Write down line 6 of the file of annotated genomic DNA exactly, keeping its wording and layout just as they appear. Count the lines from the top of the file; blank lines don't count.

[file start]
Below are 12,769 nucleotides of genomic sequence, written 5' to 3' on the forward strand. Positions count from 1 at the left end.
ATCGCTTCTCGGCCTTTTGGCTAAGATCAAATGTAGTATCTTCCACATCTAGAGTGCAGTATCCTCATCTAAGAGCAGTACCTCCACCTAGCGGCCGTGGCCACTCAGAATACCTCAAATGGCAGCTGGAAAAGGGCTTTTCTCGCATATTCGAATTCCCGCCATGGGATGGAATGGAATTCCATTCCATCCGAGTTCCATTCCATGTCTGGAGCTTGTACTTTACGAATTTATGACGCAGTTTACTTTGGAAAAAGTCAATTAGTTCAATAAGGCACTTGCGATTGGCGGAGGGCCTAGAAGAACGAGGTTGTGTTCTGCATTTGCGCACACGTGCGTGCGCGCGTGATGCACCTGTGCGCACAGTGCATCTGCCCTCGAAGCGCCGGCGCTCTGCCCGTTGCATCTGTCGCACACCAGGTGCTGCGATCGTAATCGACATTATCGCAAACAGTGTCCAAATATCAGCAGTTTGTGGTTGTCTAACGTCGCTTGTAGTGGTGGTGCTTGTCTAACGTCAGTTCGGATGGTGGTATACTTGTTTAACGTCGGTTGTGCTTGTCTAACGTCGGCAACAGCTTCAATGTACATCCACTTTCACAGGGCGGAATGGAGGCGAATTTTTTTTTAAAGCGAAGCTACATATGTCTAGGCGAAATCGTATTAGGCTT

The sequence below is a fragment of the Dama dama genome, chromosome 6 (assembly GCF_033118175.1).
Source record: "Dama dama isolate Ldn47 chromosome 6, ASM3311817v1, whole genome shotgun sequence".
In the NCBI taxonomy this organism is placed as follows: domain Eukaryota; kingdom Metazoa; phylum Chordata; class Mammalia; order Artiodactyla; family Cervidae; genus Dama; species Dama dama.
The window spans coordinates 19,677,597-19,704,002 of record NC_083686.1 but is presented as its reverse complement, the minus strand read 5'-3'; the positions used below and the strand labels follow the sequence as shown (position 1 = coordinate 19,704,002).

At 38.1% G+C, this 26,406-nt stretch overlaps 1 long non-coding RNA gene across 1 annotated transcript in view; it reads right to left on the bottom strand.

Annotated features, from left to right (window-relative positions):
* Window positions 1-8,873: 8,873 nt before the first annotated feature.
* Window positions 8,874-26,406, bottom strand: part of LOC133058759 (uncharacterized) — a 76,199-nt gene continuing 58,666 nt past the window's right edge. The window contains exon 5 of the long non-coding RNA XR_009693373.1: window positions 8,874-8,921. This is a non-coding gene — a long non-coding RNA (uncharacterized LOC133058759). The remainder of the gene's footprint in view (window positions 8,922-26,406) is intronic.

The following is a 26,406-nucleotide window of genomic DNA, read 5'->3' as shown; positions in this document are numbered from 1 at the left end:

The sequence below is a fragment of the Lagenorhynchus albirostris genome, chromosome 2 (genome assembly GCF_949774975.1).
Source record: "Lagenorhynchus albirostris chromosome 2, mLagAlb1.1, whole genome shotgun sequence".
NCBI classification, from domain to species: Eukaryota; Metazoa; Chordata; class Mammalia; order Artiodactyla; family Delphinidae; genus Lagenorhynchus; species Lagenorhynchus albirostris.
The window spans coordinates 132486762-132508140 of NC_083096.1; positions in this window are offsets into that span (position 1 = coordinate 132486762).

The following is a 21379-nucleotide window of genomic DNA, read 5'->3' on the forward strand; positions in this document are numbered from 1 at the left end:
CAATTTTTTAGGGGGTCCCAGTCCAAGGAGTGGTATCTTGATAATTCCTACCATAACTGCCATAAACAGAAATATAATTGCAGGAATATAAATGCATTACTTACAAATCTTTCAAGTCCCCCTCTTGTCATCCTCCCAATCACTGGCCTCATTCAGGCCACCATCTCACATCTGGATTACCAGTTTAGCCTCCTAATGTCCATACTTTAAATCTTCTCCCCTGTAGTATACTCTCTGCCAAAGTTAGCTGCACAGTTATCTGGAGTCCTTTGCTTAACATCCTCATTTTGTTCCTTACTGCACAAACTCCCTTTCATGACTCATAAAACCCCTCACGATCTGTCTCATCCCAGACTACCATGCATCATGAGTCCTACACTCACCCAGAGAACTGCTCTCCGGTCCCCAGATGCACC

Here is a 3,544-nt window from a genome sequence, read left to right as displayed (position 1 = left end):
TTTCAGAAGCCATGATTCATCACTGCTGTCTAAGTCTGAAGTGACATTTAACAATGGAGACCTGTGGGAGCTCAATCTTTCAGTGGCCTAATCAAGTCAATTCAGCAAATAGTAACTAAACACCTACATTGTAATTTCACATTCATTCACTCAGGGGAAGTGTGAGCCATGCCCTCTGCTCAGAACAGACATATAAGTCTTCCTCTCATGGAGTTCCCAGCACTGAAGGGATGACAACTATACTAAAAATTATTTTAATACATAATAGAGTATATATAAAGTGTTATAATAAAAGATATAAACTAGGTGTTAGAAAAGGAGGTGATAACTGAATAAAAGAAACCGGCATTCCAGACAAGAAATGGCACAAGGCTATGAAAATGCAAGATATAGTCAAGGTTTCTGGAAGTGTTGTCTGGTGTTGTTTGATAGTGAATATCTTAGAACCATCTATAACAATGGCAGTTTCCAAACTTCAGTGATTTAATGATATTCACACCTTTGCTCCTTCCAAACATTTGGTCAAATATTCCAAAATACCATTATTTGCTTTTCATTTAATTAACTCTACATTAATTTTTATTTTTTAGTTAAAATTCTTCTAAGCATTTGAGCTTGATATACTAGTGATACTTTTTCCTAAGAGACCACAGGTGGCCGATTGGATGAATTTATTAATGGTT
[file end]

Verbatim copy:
The window spans coordinates 19,677,597-19,704,002 of record NC_083686.1 but is presented as its reverse complement, the minus strand read 5'-3'; the positions used below and the strand labels follow the sequence as shown (position 1 = coordinate 19,704,002).